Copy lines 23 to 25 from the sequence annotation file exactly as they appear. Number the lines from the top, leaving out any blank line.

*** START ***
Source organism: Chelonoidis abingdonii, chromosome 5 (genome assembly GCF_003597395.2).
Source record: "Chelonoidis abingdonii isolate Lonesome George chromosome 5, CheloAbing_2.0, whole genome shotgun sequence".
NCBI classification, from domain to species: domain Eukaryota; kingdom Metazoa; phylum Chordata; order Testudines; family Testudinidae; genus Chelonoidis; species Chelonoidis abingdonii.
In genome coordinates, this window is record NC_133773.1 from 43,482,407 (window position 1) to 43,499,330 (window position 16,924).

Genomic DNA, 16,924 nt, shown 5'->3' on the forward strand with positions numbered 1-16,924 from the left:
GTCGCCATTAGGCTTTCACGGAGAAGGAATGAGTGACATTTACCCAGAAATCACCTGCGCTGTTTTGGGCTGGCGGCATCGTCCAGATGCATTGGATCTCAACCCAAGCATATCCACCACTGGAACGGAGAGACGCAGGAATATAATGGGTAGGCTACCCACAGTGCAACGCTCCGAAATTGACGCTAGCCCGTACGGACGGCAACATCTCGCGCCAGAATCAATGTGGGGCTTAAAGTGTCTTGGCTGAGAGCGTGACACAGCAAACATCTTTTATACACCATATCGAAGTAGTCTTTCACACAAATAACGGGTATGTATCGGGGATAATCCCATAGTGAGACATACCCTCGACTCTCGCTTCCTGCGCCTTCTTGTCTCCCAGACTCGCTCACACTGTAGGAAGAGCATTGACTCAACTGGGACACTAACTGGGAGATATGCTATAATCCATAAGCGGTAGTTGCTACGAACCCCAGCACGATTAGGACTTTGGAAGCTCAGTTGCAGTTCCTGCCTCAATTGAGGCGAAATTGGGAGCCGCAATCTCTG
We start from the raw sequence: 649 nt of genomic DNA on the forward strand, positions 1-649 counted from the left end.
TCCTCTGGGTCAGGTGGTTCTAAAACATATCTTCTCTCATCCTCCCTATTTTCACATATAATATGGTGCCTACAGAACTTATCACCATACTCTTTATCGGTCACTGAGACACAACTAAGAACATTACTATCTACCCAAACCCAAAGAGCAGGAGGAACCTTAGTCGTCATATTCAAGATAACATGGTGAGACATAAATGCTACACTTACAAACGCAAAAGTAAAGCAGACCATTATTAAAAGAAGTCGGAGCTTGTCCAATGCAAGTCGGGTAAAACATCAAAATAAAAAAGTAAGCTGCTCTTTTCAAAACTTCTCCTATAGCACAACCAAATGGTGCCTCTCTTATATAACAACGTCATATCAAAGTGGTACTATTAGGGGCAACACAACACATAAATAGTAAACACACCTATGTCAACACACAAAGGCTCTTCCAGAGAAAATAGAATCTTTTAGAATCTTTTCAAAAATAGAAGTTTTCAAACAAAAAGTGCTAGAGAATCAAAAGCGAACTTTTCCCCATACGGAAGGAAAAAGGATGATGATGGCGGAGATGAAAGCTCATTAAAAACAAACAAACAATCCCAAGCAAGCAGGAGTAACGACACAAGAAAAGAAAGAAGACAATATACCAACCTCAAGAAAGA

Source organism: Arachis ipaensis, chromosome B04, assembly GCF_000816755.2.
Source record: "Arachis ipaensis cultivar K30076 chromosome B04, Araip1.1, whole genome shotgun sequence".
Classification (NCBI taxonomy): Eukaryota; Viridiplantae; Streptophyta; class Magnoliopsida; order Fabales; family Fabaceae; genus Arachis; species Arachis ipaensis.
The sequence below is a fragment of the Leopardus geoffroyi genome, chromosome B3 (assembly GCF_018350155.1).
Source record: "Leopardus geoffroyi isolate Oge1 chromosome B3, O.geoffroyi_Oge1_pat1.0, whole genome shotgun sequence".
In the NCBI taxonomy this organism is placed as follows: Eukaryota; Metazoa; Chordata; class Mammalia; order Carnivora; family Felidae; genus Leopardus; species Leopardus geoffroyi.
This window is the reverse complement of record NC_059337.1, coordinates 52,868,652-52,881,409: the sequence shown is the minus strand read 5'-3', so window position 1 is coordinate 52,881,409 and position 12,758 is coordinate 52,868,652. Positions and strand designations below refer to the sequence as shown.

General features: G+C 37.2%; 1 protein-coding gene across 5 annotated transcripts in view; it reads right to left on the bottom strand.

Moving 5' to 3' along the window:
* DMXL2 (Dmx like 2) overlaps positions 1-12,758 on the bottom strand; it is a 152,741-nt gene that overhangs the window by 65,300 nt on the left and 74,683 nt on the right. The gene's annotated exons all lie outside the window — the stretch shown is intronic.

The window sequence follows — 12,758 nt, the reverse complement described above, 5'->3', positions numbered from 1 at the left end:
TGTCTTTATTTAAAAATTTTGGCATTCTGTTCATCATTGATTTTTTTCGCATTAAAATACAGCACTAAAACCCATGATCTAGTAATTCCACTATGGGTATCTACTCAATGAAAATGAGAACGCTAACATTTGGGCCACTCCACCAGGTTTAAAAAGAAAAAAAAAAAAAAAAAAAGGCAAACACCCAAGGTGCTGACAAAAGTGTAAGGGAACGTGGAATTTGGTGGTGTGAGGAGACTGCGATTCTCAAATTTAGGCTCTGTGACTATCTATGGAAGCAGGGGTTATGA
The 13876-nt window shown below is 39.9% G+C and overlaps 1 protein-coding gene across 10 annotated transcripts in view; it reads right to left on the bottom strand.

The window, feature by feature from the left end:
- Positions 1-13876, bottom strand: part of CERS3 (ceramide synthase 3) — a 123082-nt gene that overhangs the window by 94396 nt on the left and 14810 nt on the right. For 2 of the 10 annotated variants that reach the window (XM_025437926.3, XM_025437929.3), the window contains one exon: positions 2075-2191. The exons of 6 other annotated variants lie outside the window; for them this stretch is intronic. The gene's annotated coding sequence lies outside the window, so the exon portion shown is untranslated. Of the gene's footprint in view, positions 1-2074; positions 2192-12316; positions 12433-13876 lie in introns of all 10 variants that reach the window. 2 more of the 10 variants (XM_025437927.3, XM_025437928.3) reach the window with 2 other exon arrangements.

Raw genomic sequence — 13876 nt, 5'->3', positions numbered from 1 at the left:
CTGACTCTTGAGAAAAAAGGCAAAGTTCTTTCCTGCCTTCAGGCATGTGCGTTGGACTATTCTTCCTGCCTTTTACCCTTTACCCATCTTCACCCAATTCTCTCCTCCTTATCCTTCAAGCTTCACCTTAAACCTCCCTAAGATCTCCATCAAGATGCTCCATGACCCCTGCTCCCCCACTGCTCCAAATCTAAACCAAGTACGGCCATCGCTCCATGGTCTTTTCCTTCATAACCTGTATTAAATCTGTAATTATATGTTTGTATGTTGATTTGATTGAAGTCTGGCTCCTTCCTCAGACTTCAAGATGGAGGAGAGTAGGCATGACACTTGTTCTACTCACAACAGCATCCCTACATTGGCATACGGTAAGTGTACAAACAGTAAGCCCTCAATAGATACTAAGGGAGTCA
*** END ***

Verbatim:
- Positions 1-13876, bottom strand: part of CERS3 (ceramide synthase 3) — a 123082-nt gene that overhangs the window by 94396 nt on the left and 14810 nt on the right. For 2 of the 10 annotated variants that reach the window (XM_025437926.3, XM_025437929.3), the window contains one exon: positions 2075-2191. The exons of 6 other annotated variants lie outside the window; for them this stretch is intronic. The gene's annotated coding sequence lies outside the window, so the exon portion shown is untranslated. Of the gene's footprint in view, positions 1-2074; positions 2192-12316; positions 12433-13876 lie in introns of all 10 variants that reach the window. 2 more of the 10 variants (XM_025437927.3, XM_025437928.3) reach the window with 2 other exon arrangements.

Raw genomic sequence — 13876 nt, 5'->3', positions numbered from 1 at the left:
CTGACTCTTGAGAAAAAAGGCAAAGTTCTTTCCTGCCTTCAGGCATGTGCGTTGGACTATTCTTCCTGCCTTTTACCCTTTACCCATCTTCACCCAATTCTCTCCTCCTTATCCTTCAAGCTTCACCTTAAACCTCCCTAAGATCTCCATCAAGATGCTCCATGACCCCTGCTCCCCCACTGCTCCAAATCTAAACCAAGTACGGCCATCGCTCCATGGTCTTTTCCTTCATAACCTGTATTAAATCTGTAATTATATGTTTGTATGTTGATTTGATTGAAGTCTGGCTCCTTCCTCAGACTTCAAGATGGAGGAGAGTAGGCATGACACTTGTTCTACTCACAACAGCATCCCTACATTGGCATACGGTAAGTGTACAAACAGTAAGCCCTCAATAGATACTAAGGGAGTCA